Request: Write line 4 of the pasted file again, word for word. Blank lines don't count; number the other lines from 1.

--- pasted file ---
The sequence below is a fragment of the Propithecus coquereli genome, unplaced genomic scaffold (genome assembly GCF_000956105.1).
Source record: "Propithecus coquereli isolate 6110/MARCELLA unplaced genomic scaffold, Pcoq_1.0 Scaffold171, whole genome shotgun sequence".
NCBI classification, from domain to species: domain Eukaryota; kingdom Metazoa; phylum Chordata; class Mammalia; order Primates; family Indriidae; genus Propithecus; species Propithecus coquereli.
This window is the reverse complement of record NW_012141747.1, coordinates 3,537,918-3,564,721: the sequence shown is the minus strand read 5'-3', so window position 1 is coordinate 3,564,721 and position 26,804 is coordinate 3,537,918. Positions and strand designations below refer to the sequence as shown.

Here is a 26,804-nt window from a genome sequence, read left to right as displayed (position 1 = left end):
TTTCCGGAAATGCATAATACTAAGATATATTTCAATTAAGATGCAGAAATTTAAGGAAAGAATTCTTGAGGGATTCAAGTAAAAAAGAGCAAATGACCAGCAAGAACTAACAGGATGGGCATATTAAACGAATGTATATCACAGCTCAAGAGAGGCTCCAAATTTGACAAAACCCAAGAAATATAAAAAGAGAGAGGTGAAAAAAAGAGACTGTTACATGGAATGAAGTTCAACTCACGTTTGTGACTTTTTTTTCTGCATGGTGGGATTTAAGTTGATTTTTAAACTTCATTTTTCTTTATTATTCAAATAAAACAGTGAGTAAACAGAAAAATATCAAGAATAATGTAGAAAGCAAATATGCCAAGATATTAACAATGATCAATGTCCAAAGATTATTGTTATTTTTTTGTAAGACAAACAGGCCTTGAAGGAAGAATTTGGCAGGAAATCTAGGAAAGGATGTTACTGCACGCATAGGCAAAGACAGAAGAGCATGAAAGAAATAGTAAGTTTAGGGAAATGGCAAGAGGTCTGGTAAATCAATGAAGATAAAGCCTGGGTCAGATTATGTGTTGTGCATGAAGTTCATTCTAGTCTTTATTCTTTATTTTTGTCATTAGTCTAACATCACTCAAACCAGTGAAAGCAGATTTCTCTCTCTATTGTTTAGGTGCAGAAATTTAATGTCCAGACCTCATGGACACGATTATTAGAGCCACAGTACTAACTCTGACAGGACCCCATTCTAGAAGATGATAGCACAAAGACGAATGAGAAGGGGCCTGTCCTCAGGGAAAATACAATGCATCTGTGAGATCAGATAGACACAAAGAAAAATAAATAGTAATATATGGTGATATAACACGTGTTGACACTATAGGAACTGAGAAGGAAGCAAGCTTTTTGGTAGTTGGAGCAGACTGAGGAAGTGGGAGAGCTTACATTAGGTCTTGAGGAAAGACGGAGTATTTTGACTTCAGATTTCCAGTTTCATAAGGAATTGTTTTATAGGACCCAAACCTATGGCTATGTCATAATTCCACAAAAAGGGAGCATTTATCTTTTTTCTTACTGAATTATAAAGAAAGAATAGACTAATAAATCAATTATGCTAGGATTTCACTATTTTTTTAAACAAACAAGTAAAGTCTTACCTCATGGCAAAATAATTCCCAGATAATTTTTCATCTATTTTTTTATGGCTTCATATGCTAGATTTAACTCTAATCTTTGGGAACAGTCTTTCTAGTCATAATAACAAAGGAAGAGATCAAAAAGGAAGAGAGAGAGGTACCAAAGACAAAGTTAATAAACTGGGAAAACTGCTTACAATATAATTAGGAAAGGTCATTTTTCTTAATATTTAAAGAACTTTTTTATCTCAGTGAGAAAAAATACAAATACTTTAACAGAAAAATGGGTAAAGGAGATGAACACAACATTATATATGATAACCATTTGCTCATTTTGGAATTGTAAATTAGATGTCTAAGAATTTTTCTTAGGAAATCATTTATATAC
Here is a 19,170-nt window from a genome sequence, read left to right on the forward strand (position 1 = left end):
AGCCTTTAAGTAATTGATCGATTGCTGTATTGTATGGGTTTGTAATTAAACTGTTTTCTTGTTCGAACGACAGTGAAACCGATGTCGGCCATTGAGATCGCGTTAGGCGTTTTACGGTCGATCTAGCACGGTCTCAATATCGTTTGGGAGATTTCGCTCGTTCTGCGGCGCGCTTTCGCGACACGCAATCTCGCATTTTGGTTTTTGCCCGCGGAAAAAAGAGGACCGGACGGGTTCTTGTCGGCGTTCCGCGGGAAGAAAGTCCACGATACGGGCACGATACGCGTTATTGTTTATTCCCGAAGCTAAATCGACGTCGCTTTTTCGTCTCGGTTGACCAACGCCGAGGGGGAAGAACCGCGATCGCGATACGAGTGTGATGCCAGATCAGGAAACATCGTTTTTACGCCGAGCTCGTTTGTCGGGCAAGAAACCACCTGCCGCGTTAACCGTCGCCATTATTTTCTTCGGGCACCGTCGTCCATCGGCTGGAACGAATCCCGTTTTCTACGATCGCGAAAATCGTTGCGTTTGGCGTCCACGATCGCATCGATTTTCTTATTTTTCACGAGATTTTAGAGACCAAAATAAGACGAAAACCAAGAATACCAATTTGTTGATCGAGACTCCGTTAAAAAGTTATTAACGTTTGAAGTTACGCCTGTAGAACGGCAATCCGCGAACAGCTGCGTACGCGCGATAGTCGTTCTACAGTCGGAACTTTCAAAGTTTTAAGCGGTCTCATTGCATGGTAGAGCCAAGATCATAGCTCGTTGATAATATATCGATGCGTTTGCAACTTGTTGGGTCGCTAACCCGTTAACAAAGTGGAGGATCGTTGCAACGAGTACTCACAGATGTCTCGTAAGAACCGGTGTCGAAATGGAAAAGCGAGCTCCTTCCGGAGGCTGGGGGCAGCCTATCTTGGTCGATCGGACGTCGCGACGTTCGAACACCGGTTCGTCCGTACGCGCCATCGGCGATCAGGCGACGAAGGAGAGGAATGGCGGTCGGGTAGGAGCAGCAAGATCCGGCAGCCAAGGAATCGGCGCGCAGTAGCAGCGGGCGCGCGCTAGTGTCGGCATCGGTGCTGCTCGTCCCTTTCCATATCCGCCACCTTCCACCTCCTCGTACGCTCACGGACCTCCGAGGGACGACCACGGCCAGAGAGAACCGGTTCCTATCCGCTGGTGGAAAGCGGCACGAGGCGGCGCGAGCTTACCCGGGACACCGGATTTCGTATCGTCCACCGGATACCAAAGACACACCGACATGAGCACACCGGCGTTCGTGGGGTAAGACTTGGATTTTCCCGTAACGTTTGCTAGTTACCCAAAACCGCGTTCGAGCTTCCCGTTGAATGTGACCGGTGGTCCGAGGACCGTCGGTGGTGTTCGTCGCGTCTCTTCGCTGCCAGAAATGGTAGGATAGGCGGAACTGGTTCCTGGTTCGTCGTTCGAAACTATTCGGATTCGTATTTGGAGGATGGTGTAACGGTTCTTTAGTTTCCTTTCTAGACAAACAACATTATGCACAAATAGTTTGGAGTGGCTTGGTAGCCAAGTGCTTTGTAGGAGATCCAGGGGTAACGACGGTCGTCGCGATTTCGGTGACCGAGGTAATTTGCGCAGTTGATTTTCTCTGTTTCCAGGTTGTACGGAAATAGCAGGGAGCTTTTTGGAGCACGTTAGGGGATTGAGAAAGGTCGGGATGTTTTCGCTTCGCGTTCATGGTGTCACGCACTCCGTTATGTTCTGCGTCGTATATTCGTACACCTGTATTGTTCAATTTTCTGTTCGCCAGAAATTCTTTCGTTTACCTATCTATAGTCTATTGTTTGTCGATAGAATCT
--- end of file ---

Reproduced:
This window is the reverse complement of record NW_012141747.1, coordinates 3,537,918-3,564,721: the sequence shown is the minus strand read 5'-3', so window position 1 is coordinate 3,564,721 and position 26,804 is coordinate 3,537,918. Positions and strand designations below refer to the sequence as shown.